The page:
Docker

How to Remove Docker Containers

In this article, I am going to show you how to remove Docker containers. So, let’s get started.

Requirements:

I assume you have Docker installed on your computer. If you don’t have Docker installed on your computer yet, you may check the following articles on installing Docker to install Docker on your desired Linux distribution.

If you still have any problem installing Docker, you may contact me through https://support.linuxhint.com. I will be more than happy to help.

Removing Docker Containers using CONTAINER ID:

In this section, I am going to show you how to remove a Docker container using the CONTAINER ID.

First, list all the running Docker containers with the following command:

$ docker container list

NOTE: To list containers that are not running as well, use the -a option.

$ docker container list -a

As you can see, the CONTAINER ID of all the running containers are listed.

Now, let’s say, you want to remove the container with the CONTAINER ID 3f8f57988cda.

As the container is running, you have to stop it first. To do that, run the following command:

$ docker container stop 3f8f57988cda

Now, remove the container 3f8f57988cda with the following command:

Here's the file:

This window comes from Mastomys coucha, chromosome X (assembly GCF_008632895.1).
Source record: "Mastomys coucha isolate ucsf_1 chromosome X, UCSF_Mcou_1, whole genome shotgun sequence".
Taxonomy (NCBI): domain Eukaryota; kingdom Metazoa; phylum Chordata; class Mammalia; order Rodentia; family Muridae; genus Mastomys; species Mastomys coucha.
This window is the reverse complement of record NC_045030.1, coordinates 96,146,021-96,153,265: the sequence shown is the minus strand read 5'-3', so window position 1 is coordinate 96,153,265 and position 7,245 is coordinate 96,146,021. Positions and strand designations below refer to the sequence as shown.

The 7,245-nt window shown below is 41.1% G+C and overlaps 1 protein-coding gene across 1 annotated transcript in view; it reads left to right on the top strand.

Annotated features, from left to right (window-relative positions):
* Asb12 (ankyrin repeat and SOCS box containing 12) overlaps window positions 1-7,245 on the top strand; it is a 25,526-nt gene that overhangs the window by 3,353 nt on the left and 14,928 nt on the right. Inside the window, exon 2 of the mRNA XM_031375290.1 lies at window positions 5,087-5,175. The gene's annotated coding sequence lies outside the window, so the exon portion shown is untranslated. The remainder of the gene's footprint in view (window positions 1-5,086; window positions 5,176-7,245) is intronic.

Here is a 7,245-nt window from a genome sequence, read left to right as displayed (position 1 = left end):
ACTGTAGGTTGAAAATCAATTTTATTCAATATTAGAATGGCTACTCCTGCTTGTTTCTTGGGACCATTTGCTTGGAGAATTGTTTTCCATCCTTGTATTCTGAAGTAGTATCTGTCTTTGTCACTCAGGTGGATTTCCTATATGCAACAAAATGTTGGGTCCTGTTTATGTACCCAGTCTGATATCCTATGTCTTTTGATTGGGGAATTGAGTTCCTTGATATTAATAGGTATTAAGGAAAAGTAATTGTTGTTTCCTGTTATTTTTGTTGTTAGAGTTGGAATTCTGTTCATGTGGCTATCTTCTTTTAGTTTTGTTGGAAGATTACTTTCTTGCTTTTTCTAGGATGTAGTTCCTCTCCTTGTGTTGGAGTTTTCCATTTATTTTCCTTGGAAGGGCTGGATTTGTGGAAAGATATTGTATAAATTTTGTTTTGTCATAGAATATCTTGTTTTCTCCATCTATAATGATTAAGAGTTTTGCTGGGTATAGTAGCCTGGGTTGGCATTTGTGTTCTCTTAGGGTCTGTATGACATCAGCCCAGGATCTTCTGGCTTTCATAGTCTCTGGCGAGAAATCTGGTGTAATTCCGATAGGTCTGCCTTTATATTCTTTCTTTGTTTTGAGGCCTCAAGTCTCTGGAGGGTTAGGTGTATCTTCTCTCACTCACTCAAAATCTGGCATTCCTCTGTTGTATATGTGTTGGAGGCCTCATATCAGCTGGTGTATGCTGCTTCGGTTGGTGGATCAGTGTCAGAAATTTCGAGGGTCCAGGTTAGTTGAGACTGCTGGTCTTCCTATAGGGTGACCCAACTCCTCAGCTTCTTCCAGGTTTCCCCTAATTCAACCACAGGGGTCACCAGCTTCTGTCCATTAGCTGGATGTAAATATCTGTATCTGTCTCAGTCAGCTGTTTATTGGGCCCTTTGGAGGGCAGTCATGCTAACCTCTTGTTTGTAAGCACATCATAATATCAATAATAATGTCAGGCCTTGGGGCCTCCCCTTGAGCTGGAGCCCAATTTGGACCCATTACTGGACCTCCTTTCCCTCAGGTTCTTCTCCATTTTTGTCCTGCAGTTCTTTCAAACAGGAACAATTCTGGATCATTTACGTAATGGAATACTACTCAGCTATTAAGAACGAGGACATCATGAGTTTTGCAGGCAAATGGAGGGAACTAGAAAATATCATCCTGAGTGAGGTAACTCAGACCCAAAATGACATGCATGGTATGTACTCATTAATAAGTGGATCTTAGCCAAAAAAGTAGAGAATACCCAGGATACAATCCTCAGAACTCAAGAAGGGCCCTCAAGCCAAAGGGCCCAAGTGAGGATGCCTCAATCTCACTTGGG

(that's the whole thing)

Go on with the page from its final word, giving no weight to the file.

$ docker container rm 3f8f57988cda

The container 3f8f57988cda should be removed.

Removing Docker Containers using Container Names:

You can also remove a Docker container using the container name.

First, list all the running containers with the following command:

$ docker container list

The container NAMES of all the running containers should be listed.

Let’s say, you want to remove the container with the name www1. As the container is running, you must stop it before you remove it.

To stop the container www1, run the following command:

$ docker container stop www1

Now, remove the container www1 with the following command:

$ docker container rm www1

The container www1 should be removed.

Force Remove Containers:

As you saw earlier, if you want to remove a container, you have to stop the container first if it’s running. Then you can remove it.

If you want to remove a container whether it’s running or not, you have to force remove that container.

To force remove a container, let’s say www2, run the following command:

$ docker container rm -f www2

You can also use the container ID instead of container name in the above example.

Removing Multiple Containers with a Single Command:

You can also remove multiple containers at the same time.

For example, let’s say, you want to remove the container www1 and www2 at the same time. To do that, run the following command:

$ docker container rm -f  www1 www2

You can use the container ID of the containers www1 and www2 in the above example as well.

So, that’s how you remove Docker containers. Thanks for reading this article.

About the author

Shahriar Shovon

Shahriar Shovon

Freelancer & Linux System Administrator. Also loves Web API development with Node.js and JavaScript. I was born in Bangladesh. I am currently studying Electronics and Communication Engineering at Khulna University of Engineering & Technology (KUET), one of the demanding public engineering universities of Bangladesh.